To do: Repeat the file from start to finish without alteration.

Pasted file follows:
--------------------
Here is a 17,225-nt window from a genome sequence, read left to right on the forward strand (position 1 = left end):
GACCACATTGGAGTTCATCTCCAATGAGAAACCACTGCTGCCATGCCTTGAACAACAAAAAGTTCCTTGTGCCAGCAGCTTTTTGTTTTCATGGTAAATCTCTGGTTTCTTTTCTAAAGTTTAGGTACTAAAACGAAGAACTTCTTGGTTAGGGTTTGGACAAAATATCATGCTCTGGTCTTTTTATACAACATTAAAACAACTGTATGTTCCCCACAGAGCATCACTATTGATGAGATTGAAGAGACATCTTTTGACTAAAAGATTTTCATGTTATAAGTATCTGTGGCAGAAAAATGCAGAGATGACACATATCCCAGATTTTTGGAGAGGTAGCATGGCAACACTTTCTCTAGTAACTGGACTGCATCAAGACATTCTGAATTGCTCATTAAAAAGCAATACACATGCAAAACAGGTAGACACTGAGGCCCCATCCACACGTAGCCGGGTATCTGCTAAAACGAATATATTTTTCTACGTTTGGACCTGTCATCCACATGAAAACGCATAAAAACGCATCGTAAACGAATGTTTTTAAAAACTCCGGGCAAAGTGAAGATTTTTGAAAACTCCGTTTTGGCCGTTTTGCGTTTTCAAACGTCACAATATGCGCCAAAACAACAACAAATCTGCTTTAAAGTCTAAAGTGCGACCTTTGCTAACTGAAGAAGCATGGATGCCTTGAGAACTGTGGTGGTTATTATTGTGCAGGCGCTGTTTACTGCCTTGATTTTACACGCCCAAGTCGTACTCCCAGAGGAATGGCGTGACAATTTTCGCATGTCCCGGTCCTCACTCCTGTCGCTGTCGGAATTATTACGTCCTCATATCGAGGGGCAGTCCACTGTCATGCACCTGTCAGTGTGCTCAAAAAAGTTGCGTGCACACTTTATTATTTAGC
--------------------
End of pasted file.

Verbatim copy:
Here is a 17,225-nt window from a genome sequence, read left to right on the forward strand (position 1 = left end):
GACCACATTGGAGTTCATCTCCAATGAGAAACCACTGCTGCCATGCCTTGAACAACAAAAAGTTCCTTGTGCCAGCAGCTTTTTGTTTTCATGGTAAATCTCTGGTTTCTTTTCTAAAGTTTAGGTACTAAAACGAAGAACTTCTTGGTTAGGGTTTGGACAAAATATCATGCTCTGGTCTTTTTATACAACATTAAAACAACTGTATGTTCCCCACAGAGCATCACTATTGATGAGATTGAAGAGACATCTTTTGACTAAAAGATTTTCATGTTATAAGTATCTGTGGCAGAAAAATGCAGAGATGACACATATCCCAGATTTTTGGAGAGGTAGCATGGCAACACTTTCTCTAGTAACTGGACTGCATCAAGACATTCTGAATTGCTCATTAAAAAGCAATACACATGCAAAACAGGTAGACACTGAGGCCCCATCCACACGTAGCCGGGTATCTGCTAAAACGAATATATTTTTCTACGTTTGGACCTGTCATCCACATGAAAACGCATAAAAACGCATCGTAAACGAATGTTTTTAAAAACTCCGGGCAAAGTGAAGATTTTTGAAAACTCCGTTTTGGCCGTTTTGCGTTTTCAAACGTCACAATATGCGCCAAAACAACAACAAATCTGCTTTAAAGTCTAAAGTGCGACCTTTGCTAACTGAAGAAGCATGGATGCCTTGAGAACTGTGGTGGTTATTATTGTGCAGGCGCTGTTTACTGCCTTGATTTTACACGCCCAAGTCGTACTCCCAGAGGAATGGCGTGACAATTTTCGCATGTCCCGGTCCTCACTCCTGTCGCTGTCGGAATTATTACGTCCTCATATCGAGGGGCAGTCCACTGTCATGCACCTGTCAGTGTGCTCAAAAAAGTTGCGTGCACACTTTATTATTTAGC